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Difference between /dev/ttyS0 and /dev/cua0

Discussion in 'Embedded' started by Thomas Baier, Nov 2, 2004.

  1. Thomas Baier

    Thomas Baier Guest

    Hi there,

    I've got a question about the difference between /dev/ttyS0 and /dev/cua0.
    Im using the serial port to transmit data to a microcontroller and I've got
    to PC both with SuSE Linux 9.0 prof. On the one I can use both ttyS0 and
    cua0 and on the other I can only use cua0? Why is that and where is the
    difference between them? I know that cua0 was thought for connections to
    modems and that it is deprecated. Can anybody tell me maybe what options I
    have to check to get my prog working with /dev/ttyS0 on both PC?

    Thanks for your help

    Thomas Baier, Nov 2, 2004
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  2. Thomas Baier

    Jim Stewart Guest

    You might want to try posting your question
    on comp.os.linux.embedded
    Jim Stewart, Nov 2, 2004
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  3. A /dev/cua0 port can be opened by multiple applications at the same time,
    while a /dev/ttyS0 port cannot.

    Meindert Sprang, Nov 2, 2004
  4. That is simply not true.

    Any number of applications that can open /dev/ttyS0. I just
    opened /dev/ttyS0 8 times. Four are "cat >/dev/ttyS0" and four
    are copies of kermit:

    $ ls -l /dev/ttyS0
    lr-xr-xr-x 1 root root 5 Oct 28 12:40 /dev/ttyS0 -> tts/0

    $ lsof | grep /dev/tts
    cat 15176 grante 1w CHR 4,64 604 /dev/tts/0
    cat 15177 grante 1w CHR 4,64 604 /dev/tts/0
    cat 15178 grante 1w CHR 4,64 604 /dev/tts/0
    cat 15179 grante 1w CHR 4,64 604 /dev/tts/0
    kermit 15244 grante 4u CHR 4,64 604 /dev/tts/0
    kermit 15292 grante 4u CHR 4,64 604 /dev/tts/0
    kermit 15340 grante 4u CHR 4,64 604 /dev/tts/0
    kermit 15388 grante 4u CHR 4,64 604 /dev/tts/0

    I quite regularly have /dev/ttyS0 open simultaneously by more
    than one application. It's usually by accident, and things
    don't work right -- but that's another issue.
    Grant Edwards, Nov 2, 2004
  5. Historically, /dev/cua* was used to "dial out" and when you
    opened it, it did not wait for carrier detect. /dev/ttys* was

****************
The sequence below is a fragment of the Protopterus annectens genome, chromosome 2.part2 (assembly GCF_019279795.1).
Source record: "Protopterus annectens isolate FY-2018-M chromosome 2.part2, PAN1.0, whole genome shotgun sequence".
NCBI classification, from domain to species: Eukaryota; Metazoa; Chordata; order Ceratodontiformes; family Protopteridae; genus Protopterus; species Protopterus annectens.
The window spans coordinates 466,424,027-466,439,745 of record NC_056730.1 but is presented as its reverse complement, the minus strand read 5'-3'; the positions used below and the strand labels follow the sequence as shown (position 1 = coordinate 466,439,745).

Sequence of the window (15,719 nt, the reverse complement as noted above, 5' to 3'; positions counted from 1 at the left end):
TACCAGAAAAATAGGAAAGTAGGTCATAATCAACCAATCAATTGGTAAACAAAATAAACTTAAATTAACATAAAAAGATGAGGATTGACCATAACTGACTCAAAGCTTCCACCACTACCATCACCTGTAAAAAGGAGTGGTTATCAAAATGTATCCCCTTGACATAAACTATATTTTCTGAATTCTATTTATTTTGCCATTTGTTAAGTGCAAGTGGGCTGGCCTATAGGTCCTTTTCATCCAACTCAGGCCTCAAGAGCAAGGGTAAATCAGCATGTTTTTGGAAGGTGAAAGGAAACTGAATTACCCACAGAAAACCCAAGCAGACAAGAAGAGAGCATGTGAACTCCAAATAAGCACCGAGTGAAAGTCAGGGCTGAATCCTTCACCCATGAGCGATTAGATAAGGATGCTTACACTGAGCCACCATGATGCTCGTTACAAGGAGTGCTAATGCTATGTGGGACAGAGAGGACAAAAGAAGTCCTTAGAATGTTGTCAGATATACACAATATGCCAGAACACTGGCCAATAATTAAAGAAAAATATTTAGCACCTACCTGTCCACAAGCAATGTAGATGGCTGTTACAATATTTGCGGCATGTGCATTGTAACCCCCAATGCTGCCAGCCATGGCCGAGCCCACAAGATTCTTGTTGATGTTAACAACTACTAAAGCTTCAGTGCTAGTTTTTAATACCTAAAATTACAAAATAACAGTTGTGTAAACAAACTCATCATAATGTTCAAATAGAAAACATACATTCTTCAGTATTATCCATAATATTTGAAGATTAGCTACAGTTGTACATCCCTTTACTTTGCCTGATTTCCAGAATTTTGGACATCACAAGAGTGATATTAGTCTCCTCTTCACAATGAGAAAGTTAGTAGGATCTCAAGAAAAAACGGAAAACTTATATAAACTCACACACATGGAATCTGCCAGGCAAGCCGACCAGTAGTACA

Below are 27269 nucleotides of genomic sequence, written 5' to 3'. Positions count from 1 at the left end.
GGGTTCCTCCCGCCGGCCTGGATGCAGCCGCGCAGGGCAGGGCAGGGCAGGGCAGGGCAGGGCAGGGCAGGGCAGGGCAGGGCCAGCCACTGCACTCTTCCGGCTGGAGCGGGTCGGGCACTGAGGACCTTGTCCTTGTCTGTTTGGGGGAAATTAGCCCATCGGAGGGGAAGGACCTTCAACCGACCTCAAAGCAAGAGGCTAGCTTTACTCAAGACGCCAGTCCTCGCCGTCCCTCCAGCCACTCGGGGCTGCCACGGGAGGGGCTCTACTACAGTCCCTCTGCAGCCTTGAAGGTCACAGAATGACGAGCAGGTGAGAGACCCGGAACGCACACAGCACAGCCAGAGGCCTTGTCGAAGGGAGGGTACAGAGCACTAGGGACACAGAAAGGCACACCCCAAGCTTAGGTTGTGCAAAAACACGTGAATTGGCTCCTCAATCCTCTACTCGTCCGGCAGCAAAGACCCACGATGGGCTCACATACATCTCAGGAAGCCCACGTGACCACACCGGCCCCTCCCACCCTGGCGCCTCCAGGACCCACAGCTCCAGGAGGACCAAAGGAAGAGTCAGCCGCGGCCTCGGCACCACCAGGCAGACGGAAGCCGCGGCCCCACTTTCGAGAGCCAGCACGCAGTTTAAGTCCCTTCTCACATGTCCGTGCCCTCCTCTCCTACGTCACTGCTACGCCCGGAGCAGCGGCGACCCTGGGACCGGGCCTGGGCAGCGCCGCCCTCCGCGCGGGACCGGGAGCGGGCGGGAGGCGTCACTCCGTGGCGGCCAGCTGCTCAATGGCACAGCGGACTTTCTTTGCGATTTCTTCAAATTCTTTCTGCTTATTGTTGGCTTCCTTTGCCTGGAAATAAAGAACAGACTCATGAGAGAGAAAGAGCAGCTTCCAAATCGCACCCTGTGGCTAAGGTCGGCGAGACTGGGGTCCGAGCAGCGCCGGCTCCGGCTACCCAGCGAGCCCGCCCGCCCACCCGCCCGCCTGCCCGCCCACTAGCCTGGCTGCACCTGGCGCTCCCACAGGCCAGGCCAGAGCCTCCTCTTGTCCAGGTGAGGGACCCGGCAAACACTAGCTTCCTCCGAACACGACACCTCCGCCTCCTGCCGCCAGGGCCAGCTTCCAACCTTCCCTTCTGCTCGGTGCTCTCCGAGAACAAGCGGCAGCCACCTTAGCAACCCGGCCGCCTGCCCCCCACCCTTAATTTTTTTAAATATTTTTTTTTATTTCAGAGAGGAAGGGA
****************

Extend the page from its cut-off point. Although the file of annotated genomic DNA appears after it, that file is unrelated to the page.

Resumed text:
used for dial-in, and it _did_ block waiting for carrier detect
    when you tried to open/read it. An open of one would block if
    the port was already opened via the _other_ device. That was
    many years ago, and I'm pretty sure it doesn't work that way
    any more.

    I'm surprised you've even found a distro that still has
    Grant Edwards, Nov 2, 2004
  6. Thomas Baier

    Ben Jackson Guest

    ....so that you could have a dialin service configured on /dev/ttyS0
    without having to build in any knowledge of other applications that
    want to share the port for dialout. Then you configure those dialout
    applications to use /dev/cuaa0 without having to teach them anything
    about the daemons.

    If you plan to "own" the serial port you should use cuaa0 to avoid the
    carrier-detect issues with ttyS0.
    Ben Jackson, Nov 3, 2004
  7. Exactly. That's the way it worked years ago in kernel 2.0 and

    Use of /dev/cuaN devices has been depreciated for years (since
    kernel 2.1), and a decently modern distro won't even have the
    cua devices. The /dev/cuaN devices (major number 5) are absent
    in 2.4 and later.
    The carrier detect issues you're talking about are in the old
    tty devices. That stuff was all re-written a half-decade ago.
    See this thread from 1988 for an excellent explination by Ted
    Ts'o, the main man behind the serial stuff for years:

    Grant Edwards, Nov 3, 2004
  8. Uh, that's obviously a typo -- it was 1998.
    Grant Edwards, Nov 3, 2004
  9. Thomas Baier

    Ben Jackson Guest

    Oh, I didn't catch the original post that mentioned Linux. Other
    unices have retained the cua/tty distinction.
    Ben Jackson, Nov 3, 2004
  10. Ok, my turn: Wrong. Slackware 10 (kernel 2.4 I believe) still has 'em.....

    Meindert Sprang, Nov 3, 2004
  11. Interesting. Are they a different major number (5, IIRC) than
    the /dev/ttySN devices (4), or are they just alternative names
    for the same devices?
    Grant Edwards, Nov 3, 2004
  12. The /dev/cuaN devices are major 5 and the /dev/ttySN are 4.

    Meindert Sprang, Nov 3, 2004
  13. Weird. Do they work?

    I checked a few of my systems: Deban stable (2.4.18) and
    unstabled (2.4.25) and Mandrake 10.0 (2.6.3). None of them had
    /dev/cuaN devices. When I created them (e.g. with major 5,
    minor 64), and open of the cua device failed with an error of
    "no such device".
    Grant Edwards, Nov 3, 2004
  14. It appears so. I could 'cat' a file to both /dev/ttyS0 and /dev/cua0

    Meindert Sprang, Nov 4, 2004
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